Mr Macron also announced that Borders with other European countries will also be closed, although French nationals will be allowed to ‘return home’. The measures will start at 12 midday on Tuesday, and go on for ‘at least two weeks’, said Mr Macron.
Mr Macron said: ‘Walking, meeting friends in the park or in the street will no longer be possible. It is a question of limiting as much as possible all contact beyond the home. All over French territory, in mainland France as well as overseas, only necessary journeys must remain necessary.’
The Chateau de Versailles has shut its doors due to the coronavirus outbreak (pictured today). In a solemn live TV address on Monday evening, President Macron said that people would have to stay at home unless shopping for food or going to a pharmacy, heading for absolutely essential work, or exercising alone
Admitting that the economic cost would be enormous, Mr Macron said: ‘All businesses must organise to facilitate remote work. And when that is not possible, they will have to adapt their organization to enforce these new measures.’
Government grants will be made available to those facing bankruptcy, while tax demands will be frozen.
There are currently 5400 people infected by Coronavirus in France, while 127 are dead and 400 in intensive care in hospitals which are struggling to cope.
Despite measures brought in over the weekend including a ban on crowds of more than 100, and the closure of non-essential shops, people were still breaking the new rules.
Mr Macron said: ‘We are at war and the Nation will support its children who, there, medical staff in town, at the hospital, are on the front line in a fight that will ask them for determination, solidarity.
‘They have rights over us. We obviously owe them the means, the protection. We will be there. We owe them masks, gel, all the necessary equipment, and we will make sure of it.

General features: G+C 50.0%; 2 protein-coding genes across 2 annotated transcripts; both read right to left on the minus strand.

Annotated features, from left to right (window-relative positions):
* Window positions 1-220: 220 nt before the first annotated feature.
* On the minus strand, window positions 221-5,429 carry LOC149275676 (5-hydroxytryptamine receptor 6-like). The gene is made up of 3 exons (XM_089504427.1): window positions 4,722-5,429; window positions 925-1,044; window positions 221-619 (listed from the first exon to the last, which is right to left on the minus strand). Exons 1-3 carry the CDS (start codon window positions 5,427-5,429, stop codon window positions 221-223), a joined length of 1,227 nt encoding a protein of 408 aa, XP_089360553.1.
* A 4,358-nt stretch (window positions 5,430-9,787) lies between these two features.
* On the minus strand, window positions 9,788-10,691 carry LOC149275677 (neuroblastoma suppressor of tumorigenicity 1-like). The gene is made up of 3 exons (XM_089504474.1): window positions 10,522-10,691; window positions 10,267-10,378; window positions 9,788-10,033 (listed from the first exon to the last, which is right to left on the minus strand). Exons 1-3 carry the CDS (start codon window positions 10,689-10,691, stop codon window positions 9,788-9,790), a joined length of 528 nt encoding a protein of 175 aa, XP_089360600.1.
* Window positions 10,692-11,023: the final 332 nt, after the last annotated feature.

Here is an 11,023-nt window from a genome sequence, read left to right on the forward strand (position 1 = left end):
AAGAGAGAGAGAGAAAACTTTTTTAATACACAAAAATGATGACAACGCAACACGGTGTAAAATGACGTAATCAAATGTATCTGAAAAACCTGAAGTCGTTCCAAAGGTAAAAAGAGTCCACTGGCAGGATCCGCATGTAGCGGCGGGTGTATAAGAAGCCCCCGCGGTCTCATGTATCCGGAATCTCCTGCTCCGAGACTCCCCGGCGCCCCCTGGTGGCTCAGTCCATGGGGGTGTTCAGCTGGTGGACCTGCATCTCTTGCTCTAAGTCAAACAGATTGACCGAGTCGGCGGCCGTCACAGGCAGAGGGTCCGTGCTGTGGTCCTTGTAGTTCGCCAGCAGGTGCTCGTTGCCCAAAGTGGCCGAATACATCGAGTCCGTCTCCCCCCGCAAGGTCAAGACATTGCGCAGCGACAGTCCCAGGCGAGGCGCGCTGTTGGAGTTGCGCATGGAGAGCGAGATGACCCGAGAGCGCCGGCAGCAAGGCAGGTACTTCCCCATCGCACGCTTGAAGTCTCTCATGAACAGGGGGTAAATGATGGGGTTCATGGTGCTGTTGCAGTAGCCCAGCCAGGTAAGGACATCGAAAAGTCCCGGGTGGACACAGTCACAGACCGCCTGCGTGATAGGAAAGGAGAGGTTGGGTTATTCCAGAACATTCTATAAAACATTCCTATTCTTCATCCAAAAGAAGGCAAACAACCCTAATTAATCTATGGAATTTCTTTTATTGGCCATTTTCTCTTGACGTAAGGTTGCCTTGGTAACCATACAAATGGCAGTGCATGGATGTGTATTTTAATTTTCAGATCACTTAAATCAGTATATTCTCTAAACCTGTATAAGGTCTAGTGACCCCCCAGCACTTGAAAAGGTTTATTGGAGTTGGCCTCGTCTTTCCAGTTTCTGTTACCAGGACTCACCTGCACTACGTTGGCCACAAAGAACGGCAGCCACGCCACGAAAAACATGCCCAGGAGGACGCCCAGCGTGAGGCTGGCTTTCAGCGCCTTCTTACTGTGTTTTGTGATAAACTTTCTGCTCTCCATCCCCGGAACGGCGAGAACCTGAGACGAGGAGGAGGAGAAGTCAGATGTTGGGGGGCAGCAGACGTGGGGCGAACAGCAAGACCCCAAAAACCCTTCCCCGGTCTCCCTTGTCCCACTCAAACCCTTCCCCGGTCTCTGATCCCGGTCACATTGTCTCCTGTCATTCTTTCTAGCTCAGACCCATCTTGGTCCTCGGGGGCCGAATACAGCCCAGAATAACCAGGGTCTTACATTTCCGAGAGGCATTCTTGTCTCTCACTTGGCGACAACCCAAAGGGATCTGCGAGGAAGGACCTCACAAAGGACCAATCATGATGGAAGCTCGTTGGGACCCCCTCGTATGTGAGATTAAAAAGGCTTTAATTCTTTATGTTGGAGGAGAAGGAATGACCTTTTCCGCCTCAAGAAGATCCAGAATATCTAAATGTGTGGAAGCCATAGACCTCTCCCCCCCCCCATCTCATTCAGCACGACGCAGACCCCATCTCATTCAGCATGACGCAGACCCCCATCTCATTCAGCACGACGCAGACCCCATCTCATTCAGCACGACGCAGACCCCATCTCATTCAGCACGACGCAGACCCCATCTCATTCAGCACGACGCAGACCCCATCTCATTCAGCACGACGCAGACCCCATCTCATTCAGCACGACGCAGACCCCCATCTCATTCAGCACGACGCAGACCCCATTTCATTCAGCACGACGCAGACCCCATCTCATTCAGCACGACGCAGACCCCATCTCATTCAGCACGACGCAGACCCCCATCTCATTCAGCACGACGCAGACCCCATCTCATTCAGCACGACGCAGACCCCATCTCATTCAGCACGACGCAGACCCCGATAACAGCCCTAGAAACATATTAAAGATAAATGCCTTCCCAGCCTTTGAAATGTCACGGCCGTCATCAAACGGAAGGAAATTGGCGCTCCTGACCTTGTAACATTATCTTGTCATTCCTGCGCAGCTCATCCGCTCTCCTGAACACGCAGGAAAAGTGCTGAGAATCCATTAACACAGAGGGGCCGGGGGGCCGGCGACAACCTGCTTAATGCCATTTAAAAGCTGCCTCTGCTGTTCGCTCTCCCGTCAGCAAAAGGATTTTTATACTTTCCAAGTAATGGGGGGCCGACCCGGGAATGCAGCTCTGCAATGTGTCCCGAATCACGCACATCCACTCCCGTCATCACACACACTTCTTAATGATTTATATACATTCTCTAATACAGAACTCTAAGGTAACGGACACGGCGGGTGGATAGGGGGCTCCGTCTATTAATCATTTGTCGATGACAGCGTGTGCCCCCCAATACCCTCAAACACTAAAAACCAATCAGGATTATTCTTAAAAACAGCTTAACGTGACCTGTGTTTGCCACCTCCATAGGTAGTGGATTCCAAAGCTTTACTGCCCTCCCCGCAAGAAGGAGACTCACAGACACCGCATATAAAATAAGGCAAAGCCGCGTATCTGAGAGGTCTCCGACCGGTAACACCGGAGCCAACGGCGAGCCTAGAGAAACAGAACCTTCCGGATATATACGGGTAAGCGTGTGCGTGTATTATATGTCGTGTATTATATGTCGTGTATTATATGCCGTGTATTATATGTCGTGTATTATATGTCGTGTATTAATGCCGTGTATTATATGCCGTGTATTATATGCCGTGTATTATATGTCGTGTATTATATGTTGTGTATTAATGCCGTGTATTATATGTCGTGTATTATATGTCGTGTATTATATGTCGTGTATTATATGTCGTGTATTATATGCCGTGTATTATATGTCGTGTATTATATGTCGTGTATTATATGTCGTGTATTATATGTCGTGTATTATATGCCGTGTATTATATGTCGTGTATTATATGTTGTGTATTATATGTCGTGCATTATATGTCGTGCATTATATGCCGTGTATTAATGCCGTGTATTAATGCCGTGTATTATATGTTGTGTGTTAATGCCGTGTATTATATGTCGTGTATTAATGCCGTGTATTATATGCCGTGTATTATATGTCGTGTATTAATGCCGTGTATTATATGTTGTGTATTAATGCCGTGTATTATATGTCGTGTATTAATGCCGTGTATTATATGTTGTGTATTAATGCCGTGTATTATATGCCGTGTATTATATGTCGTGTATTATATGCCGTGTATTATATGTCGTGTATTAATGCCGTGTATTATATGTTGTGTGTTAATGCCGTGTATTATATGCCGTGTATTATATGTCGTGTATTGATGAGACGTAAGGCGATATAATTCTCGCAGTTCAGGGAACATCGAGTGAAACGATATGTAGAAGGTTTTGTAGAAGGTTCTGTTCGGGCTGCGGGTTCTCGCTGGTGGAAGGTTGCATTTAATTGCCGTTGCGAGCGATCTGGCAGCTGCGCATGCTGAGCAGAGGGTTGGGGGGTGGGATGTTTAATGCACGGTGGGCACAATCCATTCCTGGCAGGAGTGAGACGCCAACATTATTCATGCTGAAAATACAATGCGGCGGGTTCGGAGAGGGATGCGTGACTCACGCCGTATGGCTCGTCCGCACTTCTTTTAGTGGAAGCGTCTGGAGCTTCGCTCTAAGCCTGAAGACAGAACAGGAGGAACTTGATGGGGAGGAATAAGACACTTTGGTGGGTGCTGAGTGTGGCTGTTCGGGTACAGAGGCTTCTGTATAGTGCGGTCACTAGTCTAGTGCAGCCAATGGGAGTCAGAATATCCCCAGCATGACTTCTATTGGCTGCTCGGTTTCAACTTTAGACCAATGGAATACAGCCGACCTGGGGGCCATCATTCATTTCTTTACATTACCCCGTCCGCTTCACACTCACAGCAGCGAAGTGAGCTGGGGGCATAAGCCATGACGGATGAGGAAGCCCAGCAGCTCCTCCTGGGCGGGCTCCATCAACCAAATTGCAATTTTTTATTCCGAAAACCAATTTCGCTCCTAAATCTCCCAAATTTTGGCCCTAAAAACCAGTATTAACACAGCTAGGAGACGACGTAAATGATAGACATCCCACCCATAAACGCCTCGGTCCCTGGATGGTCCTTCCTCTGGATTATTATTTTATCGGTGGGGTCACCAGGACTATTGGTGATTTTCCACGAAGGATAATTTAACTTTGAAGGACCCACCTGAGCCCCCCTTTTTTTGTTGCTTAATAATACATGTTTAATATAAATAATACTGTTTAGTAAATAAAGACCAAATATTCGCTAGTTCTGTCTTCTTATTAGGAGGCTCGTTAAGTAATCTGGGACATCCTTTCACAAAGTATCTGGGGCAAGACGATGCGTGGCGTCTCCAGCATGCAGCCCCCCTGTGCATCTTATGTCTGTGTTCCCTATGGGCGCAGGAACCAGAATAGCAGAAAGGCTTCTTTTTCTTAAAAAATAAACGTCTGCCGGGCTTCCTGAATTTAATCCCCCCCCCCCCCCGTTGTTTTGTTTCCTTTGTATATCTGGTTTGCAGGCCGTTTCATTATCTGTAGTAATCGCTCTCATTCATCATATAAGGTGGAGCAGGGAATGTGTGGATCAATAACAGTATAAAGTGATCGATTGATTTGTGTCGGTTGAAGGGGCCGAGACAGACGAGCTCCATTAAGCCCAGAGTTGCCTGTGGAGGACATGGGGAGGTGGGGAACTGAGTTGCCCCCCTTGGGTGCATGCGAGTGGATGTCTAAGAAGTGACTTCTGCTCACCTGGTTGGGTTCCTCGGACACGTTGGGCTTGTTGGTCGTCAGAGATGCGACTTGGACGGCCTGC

‘We also owe caregivers custody of their children. A minimum daycare service has been in place since that day in nurseries and schools. We also owe them serenity, movement and rest. ‘This is why I decided that from taxis and hotels can be mobilized for their benefit. The state will pay.
People watch French President Emmanuel Macron on TV as he speaks during a televised address to the nation about the coronavirus outbreak
The Gare de Lyon station was left practically deserted during rush hour in Paris today. The scenes are a stark constrast to yesterday where thousands crowded into parks and streets in the capital
I therefore decided that a field hospital of the army service would be deployed in the days to come in Alsace (the eastern region close to Germany). The army will also help to move the sick from the most affected regions and thus reduce congestion in hospitals.’
Hours earlier, Mr Macron had attending an emergency meeting in Paris, where the country’s Scientific Council recommended an ‘Italian-style confinement’
Mr Macron continued: ‘The government has taken firm decisions to curb the spread of the virus. On Saturday evening, restaurants and non-essential businesses closed their doors. France had never had to make such decisions in peacetime. They were taken for good reasons, with one goal: to protect us.
‘This is why, after having consulted, listened to the experts in the field and in good conscience, I decided to further strengthen the measures to reduce our travel.
‘To protect ourselves and contain the spread of the virus, but also to preserve our healthcare systems, we have taken a joint decision between Europeans. From noon tomorrow, the borders at the entrance to the European Union and the Schengen area will be closed. All travel between European countries and the European Union will be suspended.
French women who are currently abroad and wish to return can of course join their country.